We're headed for a sperm drought
Males are producing less sperm than they were 40 years ago.
Although the human race is far from extinction, sperm count in Western countries has declined steadily by up to a massive 60 percent over the last four decades.
Israeli scientists in the scientific journal Human Reproduction Update, looked at 7500 specimens from males all over the world.
They found a worrying trend that is continuing today. Not only does this trend signify an increase in male infertility, but also a warning about male health.
Professor Kate Loveland, Head of the Centre for Reproductive Health at Hudson Institute, is concerned about this trend.
"Our fertility provides a snapshot of our health," she says.
So, what's happened to our men over the last 40 years? Scientists agree that the trend is environmental and lifestyle related. Our changing diet, sedentary lifestyle and chemicals around us are to blame.
Men in western countries are larger than they were in the past. Obesity not only affects health, but fertility as well.
"It's very clear that that's a factor affecting the way our hormones and immune system functions," says Professor Loveland.
Sugary and fatty diets also take the blame.
"Sperm production is reduced, and sperm DNA damage is increased when we ingest these foods," she says.
Our love of plastic is also to blame
The lining of our coffee cups, pizza boxes and even the glasses resting on our nose all contain plastics that play havoc with our hormones.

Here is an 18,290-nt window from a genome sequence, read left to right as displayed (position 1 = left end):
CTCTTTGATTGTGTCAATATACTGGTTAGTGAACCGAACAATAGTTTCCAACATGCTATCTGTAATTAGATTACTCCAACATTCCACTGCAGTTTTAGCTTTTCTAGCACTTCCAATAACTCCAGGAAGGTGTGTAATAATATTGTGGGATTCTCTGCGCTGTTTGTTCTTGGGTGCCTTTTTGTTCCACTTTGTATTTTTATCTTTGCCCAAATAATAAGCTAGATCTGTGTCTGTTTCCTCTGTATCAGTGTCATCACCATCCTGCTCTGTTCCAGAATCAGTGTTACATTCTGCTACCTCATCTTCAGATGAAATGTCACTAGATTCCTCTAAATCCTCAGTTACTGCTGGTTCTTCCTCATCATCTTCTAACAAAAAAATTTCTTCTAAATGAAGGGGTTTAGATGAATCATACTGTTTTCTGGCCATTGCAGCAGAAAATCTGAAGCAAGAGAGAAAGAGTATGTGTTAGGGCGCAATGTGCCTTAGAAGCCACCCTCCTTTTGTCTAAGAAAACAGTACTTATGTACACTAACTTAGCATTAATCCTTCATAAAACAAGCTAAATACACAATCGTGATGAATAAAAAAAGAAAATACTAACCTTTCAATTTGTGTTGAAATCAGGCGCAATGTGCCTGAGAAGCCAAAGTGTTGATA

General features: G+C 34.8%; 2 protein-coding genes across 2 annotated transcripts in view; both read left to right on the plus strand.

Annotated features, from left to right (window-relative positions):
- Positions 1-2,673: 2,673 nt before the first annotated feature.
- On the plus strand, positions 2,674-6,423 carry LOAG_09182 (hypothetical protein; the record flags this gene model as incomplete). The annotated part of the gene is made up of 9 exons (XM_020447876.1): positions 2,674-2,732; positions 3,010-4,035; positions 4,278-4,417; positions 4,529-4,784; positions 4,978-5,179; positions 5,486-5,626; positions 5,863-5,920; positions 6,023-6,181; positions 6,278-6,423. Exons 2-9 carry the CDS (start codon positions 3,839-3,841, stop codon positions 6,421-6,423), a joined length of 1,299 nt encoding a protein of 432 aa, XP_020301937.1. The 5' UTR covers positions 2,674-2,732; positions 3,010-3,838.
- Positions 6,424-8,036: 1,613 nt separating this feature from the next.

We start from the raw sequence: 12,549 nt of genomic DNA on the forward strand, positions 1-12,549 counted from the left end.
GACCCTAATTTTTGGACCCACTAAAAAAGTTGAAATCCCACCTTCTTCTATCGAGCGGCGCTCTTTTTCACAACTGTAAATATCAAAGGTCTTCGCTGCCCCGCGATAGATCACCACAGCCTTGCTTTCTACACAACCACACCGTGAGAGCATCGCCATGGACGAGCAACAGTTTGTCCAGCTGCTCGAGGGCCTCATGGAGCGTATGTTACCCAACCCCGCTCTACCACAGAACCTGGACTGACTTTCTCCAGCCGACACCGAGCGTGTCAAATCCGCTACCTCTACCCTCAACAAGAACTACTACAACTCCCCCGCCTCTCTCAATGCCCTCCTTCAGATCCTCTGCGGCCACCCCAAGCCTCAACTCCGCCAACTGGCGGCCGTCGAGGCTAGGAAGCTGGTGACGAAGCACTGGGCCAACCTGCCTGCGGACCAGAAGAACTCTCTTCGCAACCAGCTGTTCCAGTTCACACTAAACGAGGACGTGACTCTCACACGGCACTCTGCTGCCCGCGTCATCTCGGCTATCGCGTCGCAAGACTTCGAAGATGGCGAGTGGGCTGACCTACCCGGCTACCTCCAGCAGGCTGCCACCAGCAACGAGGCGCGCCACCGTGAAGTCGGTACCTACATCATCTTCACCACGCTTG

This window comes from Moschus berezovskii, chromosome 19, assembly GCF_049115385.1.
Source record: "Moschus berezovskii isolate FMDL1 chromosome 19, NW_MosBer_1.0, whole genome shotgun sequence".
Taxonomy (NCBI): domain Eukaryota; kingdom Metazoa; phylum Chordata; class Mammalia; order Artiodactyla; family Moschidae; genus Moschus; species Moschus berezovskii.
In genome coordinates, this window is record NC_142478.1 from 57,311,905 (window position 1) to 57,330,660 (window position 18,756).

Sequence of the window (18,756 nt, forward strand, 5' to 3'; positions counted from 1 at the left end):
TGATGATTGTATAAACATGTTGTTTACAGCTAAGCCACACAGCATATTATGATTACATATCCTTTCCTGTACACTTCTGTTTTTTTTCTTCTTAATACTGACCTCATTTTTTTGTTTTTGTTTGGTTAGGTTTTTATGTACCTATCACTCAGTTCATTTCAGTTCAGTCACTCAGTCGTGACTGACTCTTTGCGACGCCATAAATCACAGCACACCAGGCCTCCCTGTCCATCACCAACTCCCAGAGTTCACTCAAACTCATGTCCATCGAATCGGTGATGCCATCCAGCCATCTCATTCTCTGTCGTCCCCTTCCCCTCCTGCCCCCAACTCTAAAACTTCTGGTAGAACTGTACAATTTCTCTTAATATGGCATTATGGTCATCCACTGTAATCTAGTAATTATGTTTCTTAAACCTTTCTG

Our hormones are controlled by the endocrine system. Endocrine disrupting chemicals are any chemical that affects our endocrine system. They could copy the hormone, stop the hormone or disrupt how it works.
Our fertility relies heavily on hormones and the endocrine system to work efficiently.
"The elephant in the room is the endocrine disruptor chemicals. They are surrounding us," says Professor Loveland.
During pregnancy, these chemicals can influence the size of the growing testis and ovaries in the womb, leading to fertility issues later in adult life.
Also, ibuprofen and paracetamol can affect male fertility in the womb when taken by the mother. It's important during pregnancy that the use of these medicines is minimised.
The effects can be passed down
These chemicals can affect generations of people.
"What our grandmother ate, can affect her grandchildren," says professor Loveland. "While our grandmother was pregnant with our mother, our mother was making the foundations of our generation's ovary or the testis (in her immature eggs) while she was growing as an embryo inside her mother."
Exposure to chemicals while pregnant is now seen as very important.
"It's very clear that the world has now passed through several generations of exposure to environmental chemicals.
It's important as a society to consider how we address that," says Professor Loveland.
Improving health and fertility
While you might not be able to change your grandmother's daily diet of chips with bacon and eggs, there are other ways our men can improve their reproductive health.
By maintaining a healthy body weight and eating plenty of fresh fruit and vegetables, men not only have the chance to improve their overall health, but their fertility too.
They can also improve their fertility by exercising and limiting their exposure to chemicals, both prescription medications and in the environment.